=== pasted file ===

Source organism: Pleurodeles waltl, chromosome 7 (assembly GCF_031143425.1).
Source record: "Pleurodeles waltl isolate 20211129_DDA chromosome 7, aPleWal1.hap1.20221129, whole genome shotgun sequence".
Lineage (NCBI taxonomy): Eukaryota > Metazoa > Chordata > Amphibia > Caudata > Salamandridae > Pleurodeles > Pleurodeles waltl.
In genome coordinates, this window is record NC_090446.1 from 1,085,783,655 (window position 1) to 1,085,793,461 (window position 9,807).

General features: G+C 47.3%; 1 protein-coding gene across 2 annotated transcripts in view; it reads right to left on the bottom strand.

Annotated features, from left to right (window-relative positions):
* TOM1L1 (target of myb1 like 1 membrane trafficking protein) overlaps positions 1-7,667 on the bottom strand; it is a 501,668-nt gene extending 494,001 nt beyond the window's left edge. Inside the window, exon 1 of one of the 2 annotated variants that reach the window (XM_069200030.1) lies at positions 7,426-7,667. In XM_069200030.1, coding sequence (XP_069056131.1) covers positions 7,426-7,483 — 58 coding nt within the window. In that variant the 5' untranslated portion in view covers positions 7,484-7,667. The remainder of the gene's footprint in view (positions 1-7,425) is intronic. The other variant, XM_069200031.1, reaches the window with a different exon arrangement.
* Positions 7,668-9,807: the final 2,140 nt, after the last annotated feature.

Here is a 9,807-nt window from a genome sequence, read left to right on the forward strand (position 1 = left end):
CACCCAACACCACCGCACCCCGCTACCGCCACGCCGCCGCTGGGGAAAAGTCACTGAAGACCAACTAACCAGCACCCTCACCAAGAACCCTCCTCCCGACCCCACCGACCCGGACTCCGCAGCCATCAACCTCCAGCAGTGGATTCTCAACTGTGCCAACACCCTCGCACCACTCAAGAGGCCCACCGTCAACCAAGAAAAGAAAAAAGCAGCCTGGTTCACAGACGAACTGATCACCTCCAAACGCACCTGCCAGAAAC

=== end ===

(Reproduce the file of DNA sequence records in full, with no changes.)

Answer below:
Source organism: Pleurodeles waltl, chromosome 7 (assembly GCF_031143425.1).
Source record: "Pleurodeles waltl isolate 20211129_DDA chromosome 7, aPleWal1.hap1.20221129, whole genome shotgun sequence".
Lineage (NCBI taxonomy): Eukaryota > Metazoa > Chordata > Amphibia > Caudata > Salamandridae > Pleurodeles > Pleurodeles waltl.
In genome coordinates, this window is record NC_090446.1 from 1,085,783,655 (window position 1) to 1,085,793,461 (window position 9,807).

General features: G+C 47.3%; 1 protein-coding gene across 2 annotated transcripts in view; it reads right to left on the bottom strand.

Annotated features, from left to right (window-relative positions):
* TOM1L1 (target of myb1 like 1 membrane trafficking protein) overlaps positions 1-7,667 on the bottom strand; it is a 501,668-nt gene extending 494,001 nt beyond the window's left edge. Inside the window, exon 1 of one of the 2 annotated variants that reach the window (XM_069200030.1) lies at positions 7,426-7,667. In XM_069200030.1, coding sequence (XP_069056131.1) covers positions 7,426-7,483 — 58 coding nt within the window. In that variant the 5' untranslated portion in view covers positions 7,484-7,667. The remainder of the gene's footprint in view (positions 1-7,425) is intronic. The other variant, XM_069200031.1, reaches the window with a different exon arrangement.
* Positions 7,668-9,807: the final 2,140 nt, after the last annotated feature.

Here is a 9,807-nt window from a genome sequence, read left to right on the forward strand (position 1 = left end):
CACCCAACACCACCGCACCCCGCTACCGCCACGCCGCCGCTGGGGAAAAGTCACTGAAGACCAACTAACCAGCACCCTCACCAAGAACCCTCCTCCCGACCCCACCGACCCGGACTCCGCAGCCATCAACCTCCAGCAGTGGATTCTCAACTGTGCCAACACCCTCGCACCACTCAAGAGGCCCACCGTCAACCAAGAAAAGAAAAAAGCAGCCTGGTTCACAGACGAACTGATCACCTCCAAACGCACCTGCCAGAAAC